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Leaving the Atocha Station by Ben Lerner

Leaving the Atocha Station (original 2011; edition 2011)

by Ben Lerner

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3672429,545 (3.63)11
Title:Leaving the Atocha Station
Authors:Ben Lerner
Info:Coffee House Press (2011), Edition: First Edition, Paperback, 186 pages
Collections:Your library

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Leaving the Atocha Station by Ben Lerner (2011)

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    The Sorrows of Young Mike by John Zelazny (jashleigh)
    jashleigh: These books are both great travel books and the main characters are going through a similar time in their lives.

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English (20)  Spanish (2)  Piratical (1)  All languages (23)
Showing 1-5 of 20 (next | show all)
completed 10/23/14 ( )
  bookmagic | Oct 25, 2014 |
This was probably the most irritating book I have read this year, and if weren't for the fact that I had a train journey to complete and no other book to read I would not have bothered to finish it.

Adam Gordon is, by his own admission, a fraud. Funded by a charitable foundation to undertake research in Madrid on the impact on the arts of the Spanish Civil War, he is actual following his own dream, which seems principally to revolve around attempts to be a poet. I found the first few pages vaguely amusing but by the time I reached Page 20 I was desperately hoping for a tangential shift whereby the Madrid Chapter of the Hell's Angels meted out the damn' good chain-whipping that Gordon so richly deserved.

This book will move with near-record speed from the shelf on the bookstore to my pile for consignment to the local charity shop. ( )
  Eyejaybee | Aug 6, 2014 |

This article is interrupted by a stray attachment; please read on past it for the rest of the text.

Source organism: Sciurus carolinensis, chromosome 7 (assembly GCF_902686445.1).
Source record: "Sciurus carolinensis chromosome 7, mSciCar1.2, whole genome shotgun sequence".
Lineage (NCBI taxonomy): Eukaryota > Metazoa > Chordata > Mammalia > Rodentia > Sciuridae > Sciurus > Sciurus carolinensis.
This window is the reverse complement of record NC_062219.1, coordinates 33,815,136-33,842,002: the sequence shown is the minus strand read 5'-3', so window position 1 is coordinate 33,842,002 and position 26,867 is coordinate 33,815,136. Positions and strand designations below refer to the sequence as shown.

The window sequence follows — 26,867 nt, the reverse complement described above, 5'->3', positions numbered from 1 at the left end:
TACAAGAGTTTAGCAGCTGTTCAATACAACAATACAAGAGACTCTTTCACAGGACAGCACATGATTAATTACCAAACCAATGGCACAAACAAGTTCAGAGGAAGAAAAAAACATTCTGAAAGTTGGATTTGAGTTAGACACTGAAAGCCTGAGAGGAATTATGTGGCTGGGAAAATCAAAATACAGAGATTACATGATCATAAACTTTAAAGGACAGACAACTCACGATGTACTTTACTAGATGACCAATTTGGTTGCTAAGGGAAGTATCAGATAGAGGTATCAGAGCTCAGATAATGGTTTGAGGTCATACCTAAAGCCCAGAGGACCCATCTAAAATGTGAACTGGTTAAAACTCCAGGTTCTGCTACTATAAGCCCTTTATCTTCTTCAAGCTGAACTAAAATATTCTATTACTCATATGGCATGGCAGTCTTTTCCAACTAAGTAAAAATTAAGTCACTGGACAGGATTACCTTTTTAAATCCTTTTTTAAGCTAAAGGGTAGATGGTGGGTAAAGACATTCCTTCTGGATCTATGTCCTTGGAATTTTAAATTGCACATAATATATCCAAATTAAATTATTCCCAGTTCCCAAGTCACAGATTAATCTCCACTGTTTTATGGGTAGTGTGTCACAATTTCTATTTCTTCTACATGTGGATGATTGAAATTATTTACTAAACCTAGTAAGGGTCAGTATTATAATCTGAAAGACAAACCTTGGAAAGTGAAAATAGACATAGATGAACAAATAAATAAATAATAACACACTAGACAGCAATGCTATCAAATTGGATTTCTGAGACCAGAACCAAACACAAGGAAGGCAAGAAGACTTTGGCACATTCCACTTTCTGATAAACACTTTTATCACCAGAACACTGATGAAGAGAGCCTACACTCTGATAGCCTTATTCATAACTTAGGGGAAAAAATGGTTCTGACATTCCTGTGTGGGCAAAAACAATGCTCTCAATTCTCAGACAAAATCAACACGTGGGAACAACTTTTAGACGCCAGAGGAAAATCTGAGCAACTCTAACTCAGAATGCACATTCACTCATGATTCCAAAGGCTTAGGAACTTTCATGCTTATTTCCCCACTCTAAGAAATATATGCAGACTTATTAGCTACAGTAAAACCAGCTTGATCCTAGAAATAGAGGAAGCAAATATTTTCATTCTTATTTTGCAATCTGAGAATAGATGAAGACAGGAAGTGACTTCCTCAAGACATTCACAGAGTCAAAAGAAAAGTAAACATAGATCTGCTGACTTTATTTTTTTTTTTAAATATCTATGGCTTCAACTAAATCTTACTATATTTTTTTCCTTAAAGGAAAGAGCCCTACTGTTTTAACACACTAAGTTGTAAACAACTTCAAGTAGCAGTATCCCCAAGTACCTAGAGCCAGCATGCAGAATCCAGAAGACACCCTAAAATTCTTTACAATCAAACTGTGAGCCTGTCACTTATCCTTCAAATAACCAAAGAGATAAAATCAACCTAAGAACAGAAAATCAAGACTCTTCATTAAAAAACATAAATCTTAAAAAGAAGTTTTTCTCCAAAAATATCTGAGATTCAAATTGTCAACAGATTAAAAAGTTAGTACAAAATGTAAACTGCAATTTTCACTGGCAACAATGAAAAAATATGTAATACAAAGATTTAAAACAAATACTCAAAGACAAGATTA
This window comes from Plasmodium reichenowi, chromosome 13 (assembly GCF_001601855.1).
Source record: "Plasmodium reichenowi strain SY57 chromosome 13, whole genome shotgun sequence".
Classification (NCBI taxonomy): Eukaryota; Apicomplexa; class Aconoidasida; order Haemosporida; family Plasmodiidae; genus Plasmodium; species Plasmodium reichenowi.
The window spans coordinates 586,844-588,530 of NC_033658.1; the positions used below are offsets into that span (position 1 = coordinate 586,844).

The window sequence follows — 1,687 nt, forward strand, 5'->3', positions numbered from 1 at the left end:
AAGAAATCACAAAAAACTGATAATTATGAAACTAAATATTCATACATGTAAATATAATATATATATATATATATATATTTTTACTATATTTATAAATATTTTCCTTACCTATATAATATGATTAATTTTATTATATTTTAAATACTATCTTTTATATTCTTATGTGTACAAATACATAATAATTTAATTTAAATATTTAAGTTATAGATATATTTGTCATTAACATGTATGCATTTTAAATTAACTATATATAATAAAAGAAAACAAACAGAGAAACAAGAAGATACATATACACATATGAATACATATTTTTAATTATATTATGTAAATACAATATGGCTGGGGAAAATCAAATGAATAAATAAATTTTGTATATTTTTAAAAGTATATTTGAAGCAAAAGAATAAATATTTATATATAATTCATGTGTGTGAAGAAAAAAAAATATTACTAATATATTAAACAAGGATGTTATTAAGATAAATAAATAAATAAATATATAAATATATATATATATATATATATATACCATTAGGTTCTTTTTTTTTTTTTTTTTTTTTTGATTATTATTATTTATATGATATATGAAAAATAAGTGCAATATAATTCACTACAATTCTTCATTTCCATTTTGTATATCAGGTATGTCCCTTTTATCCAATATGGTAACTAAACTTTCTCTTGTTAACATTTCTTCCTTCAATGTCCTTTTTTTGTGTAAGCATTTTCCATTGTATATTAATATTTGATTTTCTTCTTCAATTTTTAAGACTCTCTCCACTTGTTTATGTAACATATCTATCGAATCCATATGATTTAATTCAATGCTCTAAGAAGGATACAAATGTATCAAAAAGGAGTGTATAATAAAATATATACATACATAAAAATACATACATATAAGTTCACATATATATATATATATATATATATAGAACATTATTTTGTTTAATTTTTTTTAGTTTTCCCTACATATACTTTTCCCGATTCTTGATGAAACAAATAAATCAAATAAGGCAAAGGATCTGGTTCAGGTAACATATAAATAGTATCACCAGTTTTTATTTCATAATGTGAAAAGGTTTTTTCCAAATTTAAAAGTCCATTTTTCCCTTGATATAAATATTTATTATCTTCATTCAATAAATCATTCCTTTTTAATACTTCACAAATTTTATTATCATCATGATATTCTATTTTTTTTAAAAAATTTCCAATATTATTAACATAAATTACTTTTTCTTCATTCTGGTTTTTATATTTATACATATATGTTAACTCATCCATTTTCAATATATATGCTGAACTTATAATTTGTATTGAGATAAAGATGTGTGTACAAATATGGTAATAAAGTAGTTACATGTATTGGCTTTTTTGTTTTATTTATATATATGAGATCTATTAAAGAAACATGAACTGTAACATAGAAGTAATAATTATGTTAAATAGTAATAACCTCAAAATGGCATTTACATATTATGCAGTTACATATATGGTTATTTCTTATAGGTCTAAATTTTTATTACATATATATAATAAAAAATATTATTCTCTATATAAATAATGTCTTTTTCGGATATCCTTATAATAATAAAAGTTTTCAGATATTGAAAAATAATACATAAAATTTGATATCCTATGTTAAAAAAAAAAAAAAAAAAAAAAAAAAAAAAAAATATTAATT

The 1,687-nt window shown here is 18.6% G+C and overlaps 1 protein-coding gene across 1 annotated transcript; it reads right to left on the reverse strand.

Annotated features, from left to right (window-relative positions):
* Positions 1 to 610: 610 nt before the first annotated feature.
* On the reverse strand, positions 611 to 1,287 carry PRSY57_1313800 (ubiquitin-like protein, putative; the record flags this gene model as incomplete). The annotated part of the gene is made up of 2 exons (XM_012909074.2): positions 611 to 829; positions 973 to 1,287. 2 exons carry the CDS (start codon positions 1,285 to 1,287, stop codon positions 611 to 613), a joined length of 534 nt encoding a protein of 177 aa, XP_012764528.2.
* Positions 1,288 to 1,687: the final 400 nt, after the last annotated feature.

Oddly charming in his puerile self-absorption (he is nothing if not solipsistic) the poet / protagonist Adam Gordon bumbles around Madrid (and very briefly Granada & Barcelona) on a one year literary "research" fellowship. That his first name is Adam is not coincidental, as he experiences his surroundings as if he were the prematurely weary (& always anxiously on the verge of a panic attack) first-man. That the novel brings to mind the Euro film, L'auberge espagnole is not surprising considering both feature a gauche & almost consistently inebriated leading man, spending a year abroad in Spain. In fact, the level of substance use in the novel recalls that earlier American novel set in Spain, Hemingway's iconic The Sun Also Rises. Mind altering substances have been updated here to include not only copious quantities of alcohol & nicotine, but also hashish, pot & anti-anxiety, anti-depressive prescription medications (little white & little yellow pills). Instead of the Spanish Civil War (eternally in the background) Leaving Atocha Station takes place in the early days of the American invasion of Iraq & encompasses the terrorist bombing at Atocha Station in March, 2004. Although the Spaniards he interacts with seem to be able to correctly gauge Adam's talent, credibility & fluency in a second language, he himself is plagued with self-doubt & insecurity, which push him to concoct elaborate lies about his parents, his project (the phases of which mark both the passage of time & the development of the narrative), his affections & his intentions. He is alternately staying in Spain indefinitely or returning to the United States to pursue a more sober life of respectability & responsibility. At times, Adam is almost buffoonish in his ability to misstep, to not-have-a-clue. His disarray is hilariously shown in peak performance during a "lost" day in Barcelona, a day in which, on a quest for a simple cup of coffee, he gets truly & incredibly lost after leaving the hotel where he is staying with his friend, colleague & would be lover Teresa. Along the way, there is much musing on art, literature (particularly poetry, although Adam reads Tolstoy & Ashbery concurrently) history, friendship & love, all knotted together as if by a hydra-like umbilical cord. ( )